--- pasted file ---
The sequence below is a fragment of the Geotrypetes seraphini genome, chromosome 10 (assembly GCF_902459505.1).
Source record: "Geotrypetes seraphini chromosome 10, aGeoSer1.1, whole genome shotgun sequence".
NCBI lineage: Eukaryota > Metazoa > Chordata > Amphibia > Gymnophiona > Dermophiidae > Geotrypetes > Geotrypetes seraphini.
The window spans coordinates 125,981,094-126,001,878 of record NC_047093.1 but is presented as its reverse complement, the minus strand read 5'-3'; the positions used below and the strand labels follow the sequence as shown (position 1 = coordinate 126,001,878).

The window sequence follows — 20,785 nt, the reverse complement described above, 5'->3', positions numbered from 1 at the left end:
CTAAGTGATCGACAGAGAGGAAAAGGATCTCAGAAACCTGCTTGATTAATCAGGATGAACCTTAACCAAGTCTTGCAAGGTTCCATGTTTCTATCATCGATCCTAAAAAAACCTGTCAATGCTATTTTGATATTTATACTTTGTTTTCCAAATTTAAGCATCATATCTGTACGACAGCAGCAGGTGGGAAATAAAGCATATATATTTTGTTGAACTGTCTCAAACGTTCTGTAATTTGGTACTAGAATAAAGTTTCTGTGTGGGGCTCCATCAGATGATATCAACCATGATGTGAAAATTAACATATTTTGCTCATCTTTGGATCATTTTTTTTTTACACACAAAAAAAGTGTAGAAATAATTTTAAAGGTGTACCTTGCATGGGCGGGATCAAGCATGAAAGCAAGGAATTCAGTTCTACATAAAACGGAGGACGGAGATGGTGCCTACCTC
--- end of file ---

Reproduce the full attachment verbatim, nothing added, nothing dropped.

The sequence below is a fragment of the Geotrypetes seraphini genome, chromosome 10 (assembly GCF_902459505.1).
Source record: "Geotrypetes seraphini chromosome 10, aGeoSer1.1, whole genome shotgun sequence".
NCBI lineage: Eukaryota > Metazoa > Chordata > Amphibia > Gymnophiona > Dermophiidae > Geotrypetes > Geotrypetes seraphini.
The window spans coordinates 125,981,094-126,001,878 of record NC_047093.1 but is presented as its reverse complement, the minus strand read 5'-3'; the positions used below and the strand labels follow the sequence as shown (position 1 = coordinate 126,001,878).

The window sequence follows — 20,785 nt, the reverse complement described above, 5'->3', positions numbered from 1 at the left end:
CTAAGTGATCGACAGAGAGGAAAAGGATCTCAGAAACCTGCTTGATTAATCAGGATGAACCTTAACCAAGTCTTGCAAGGTTCCATGTTTCTATCATCGATCCTAAAAAAACCTGTCAATGCTATTTTGATATTTATACTTTGTTTTCCAAATTTAAGCATCATATCTGTACGACAGCAGCAGGTGGGAAATAAAGCATATATATTTTGTTGAACTGTCTCAAACGTTCTGTAATTTGGTACTAGAATAAAGTTTCTGTGTGGGGCTCCATCAGATGATATCAACCATGATGTGAAAATTAACATATTTTGCTCATCTTTGGATCATTTTTTTTTTACACACAAAAAAAGTGTAGAAATAATTTTAAAGGTGTACCTTGCATGGGCGGGATCAAGCATGAAAGCAAGGAATTCAGTTCTACATAAAACGGAGGACGGAGATGGTGCCTACCTC